In with hay, or out on green grass. Which will help my hard keeper more.
I have been bringing my hard keeper OTTB in during the day and she has a large hole haynet in her stall which is always stuffed. It's probably 30lbs and takes her about 3 days to finish.
We have been very fortunate to have a relatively wet summer, and our grass is still spring green. Our temperatures have been very mild as well.
So- since the grass is green, and she's not emptying her hay net, would I have an easier time keeping weight on her if she was out 24/7 (within reason - I don't want her outside sweating/ stomping all day). Or will limiting her 'walking' keep her more rotund. Thoughts?
She will still come in to eat, so she can eat her full ration in peace.
No simple answer. You need to monitor her for about a week to get an idea.
She will stroll about in the pasture as she grazes which is better and more natural than stall walking and/or fretting because she wants outside.
Changing to a senior feed may help. I have watched several horses blossom when changed to a senior feed.
If possible add another feeding for her.
You may want to put a smaller hay net up. Too much food/hay at one time can be off-putting for some horses. Nirvana for others.
My TB mare goes off her hay when the grass is good. Like you we are bless with really lush grass, normally it is drying up this time of year. So mare ignores the hay and waits for pasture time.
Check with your vet, BM or trusted source to make certain the amount of feed and feed content is best for your mare.
Of course we always suggest teeth floating and worm check. I saw a TB blossom after being going through a Power-Pak worming. This mare had already been wormed per vet instruction for about a year so you would have thought she was ok. But the power-Pak made a difference.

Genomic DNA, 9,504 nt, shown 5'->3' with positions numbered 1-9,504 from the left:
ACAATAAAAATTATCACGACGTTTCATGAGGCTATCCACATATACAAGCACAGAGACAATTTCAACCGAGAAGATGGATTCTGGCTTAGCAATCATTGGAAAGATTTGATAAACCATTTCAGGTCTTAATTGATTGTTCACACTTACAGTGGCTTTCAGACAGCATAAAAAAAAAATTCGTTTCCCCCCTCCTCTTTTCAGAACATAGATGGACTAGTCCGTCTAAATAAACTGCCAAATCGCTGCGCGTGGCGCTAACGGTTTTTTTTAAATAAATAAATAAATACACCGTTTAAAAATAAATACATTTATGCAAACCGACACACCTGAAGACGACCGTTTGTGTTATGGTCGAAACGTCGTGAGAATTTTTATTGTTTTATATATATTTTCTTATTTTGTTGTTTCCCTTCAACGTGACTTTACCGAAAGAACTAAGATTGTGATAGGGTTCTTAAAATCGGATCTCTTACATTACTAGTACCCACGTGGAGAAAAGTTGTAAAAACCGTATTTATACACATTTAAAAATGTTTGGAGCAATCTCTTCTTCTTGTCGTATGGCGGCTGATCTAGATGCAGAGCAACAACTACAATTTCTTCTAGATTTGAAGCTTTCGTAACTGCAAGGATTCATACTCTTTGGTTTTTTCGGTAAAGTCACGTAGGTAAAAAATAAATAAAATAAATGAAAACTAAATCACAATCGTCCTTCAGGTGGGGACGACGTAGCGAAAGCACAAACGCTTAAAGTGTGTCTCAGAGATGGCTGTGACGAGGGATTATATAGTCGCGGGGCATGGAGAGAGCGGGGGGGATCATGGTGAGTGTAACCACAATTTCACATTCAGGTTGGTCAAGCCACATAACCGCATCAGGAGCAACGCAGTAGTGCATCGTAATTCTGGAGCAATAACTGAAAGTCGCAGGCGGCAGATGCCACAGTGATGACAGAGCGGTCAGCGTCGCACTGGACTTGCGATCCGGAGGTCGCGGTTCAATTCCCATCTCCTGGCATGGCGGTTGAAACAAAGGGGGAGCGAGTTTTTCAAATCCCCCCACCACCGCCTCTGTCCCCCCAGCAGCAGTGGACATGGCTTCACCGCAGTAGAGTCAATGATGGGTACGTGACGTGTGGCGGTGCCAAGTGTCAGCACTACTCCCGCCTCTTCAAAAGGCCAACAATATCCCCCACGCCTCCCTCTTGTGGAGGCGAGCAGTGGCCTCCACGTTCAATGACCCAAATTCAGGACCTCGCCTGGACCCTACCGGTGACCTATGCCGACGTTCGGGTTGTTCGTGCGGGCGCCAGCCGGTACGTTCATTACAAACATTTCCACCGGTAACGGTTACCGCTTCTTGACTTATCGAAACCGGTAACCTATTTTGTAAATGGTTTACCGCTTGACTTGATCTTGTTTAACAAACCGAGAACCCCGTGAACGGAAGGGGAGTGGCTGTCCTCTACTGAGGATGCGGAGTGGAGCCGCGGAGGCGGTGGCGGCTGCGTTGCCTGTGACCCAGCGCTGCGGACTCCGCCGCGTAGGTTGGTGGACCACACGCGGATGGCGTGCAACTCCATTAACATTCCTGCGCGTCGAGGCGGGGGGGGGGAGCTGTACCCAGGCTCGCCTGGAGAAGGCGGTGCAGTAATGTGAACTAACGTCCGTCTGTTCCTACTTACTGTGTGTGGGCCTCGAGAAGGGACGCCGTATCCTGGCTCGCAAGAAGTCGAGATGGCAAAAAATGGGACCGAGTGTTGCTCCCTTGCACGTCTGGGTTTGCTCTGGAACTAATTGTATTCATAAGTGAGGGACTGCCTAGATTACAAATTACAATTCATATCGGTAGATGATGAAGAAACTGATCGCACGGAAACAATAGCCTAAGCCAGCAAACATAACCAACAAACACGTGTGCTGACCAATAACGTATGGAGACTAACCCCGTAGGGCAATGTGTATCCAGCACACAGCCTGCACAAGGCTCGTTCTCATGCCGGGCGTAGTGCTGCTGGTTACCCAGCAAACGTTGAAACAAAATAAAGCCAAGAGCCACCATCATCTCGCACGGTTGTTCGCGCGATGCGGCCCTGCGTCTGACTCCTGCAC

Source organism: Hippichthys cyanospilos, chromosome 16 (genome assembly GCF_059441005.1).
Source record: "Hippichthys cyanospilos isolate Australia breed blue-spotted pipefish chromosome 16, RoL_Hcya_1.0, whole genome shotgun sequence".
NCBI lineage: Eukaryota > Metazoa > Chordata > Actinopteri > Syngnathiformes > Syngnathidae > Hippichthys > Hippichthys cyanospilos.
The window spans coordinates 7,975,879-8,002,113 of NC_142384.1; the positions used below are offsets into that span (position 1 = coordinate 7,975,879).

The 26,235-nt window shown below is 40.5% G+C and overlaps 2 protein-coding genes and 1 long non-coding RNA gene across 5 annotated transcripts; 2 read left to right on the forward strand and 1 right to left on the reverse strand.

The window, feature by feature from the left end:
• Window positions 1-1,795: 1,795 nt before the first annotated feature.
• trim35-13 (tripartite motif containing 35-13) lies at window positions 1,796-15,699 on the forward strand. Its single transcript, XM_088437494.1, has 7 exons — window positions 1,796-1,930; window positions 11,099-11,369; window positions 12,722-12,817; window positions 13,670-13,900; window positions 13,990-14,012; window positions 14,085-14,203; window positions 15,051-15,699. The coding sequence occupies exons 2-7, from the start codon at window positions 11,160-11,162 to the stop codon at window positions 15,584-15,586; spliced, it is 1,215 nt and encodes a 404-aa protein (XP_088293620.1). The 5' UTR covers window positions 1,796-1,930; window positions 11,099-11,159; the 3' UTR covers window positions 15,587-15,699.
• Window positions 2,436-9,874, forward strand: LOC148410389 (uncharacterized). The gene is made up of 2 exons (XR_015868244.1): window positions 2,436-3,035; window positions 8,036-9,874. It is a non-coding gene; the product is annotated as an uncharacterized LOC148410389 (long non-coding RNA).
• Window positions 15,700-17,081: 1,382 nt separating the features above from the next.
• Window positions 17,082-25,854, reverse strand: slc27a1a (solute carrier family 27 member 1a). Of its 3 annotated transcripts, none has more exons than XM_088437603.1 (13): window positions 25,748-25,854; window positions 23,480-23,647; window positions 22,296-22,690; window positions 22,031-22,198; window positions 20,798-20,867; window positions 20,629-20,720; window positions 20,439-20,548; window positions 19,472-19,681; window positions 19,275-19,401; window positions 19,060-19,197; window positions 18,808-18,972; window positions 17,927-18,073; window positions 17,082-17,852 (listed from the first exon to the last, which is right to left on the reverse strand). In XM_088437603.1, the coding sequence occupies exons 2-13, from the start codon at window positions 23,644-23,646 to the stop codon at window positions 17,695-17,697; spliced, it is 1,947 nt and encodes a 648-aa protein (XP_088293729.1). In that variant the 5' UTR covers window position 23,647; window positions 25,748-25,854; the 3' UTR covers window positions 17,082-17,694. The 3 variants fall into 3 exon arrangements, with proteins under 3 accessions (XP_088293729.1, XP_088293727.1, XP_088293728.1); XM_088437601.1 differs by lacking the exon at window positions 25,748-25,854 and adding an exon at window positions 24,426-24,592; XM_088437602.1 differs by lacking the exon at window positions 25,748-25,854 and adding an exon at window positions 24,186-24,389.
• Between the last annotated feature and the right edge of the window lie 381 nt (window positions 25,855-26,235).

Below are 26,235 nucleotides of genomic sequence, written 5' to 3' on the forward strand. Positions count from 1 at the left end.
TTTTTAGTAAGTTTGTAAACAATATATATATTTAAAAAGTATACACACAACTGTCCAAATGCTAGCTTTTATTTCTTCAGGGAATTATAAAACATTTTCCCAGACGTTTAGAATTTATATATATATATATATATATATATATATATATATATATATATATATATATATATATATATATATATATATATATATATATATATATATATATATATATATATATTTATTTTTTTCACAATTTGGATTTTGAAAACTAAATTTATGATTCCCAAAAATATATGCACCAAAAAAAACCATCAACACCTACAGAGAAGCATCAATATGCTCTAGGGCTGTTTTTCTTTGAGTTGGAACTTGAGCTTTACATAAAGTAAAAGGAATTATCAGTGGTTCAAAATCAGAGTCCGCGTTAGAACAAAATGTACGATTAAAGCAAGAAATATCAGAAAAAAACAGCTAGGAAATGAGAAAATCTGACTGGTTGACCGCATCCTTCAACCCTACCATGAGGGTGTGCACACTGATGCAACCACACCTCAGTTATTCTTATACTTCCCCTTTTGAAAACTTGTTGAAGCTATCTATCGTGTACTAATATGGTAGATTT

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Well, you also have to factor in that being on the grass for 17 hours a day means that some of the weight you are seeing on her is added water weight that she doesn't have on her in the non-grass months. With my guys that usually means an additional 50 or more pounds on the weigh tape. So hydration may be part of the problem once you go into the cooler months and the water comes out of the grass. So you can attack the hard keeper issue along those fronts as well--warm water in everything and warm water in the buckets during the cool months. If you live where it doesn't freeze hard, I would even add it to the hay.
My hard keeper is in about the same amount each day. During the summer he gains weight once out to grass, and has about 10 pounds of hay in his stall. He also eats two feedings of 3-4 pounds per feeding of TC Senior feed/haystretcher mix (small draftie). The haystretcher does a great job of keeping weight on. I use Blue Seal. the mix I make is 50:50.
In the winter, it is a whole different story. We are looking at about 20 pounds of hay in the stall, and another 25 pounds outside or more overnight, as he goes through one 45 pound bale of hay per day (more in severe cold and bad weather), plus 11-12 pounds of the feed mix daily, with warm water mixed into it and in the buckets. He also gets Uckele AbsorbAll, which helps them digest better whatever you are feeding them, and keeps the weight on. I used it on a horse with 70 percent of his small intestine removed, and he looked just as fat and happy as the rest of the horses on the farm. You would have never klnown he was that severely compromised. A cautionary on this, though: do not use it if there are ulcers present (which could also account for the weight problem). I also add Canola Oil in the winter. I used to use Cocosoya, but he likes this as well, and it is easier on my wallet. Good luck with your horse!
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Originally Posted by kasjordan
Toss some nice soft alfalfa in there and watch her clean up her hay ;-) and get fat ;-)
Bingo. Either add alfalfa or switch to an grass/alfalfa blend. If you increase calories/protein per pound, you will improve weight and the ability to develop muscle (protein). You will probably also make her much more interested in eating the contents of the hay bag.
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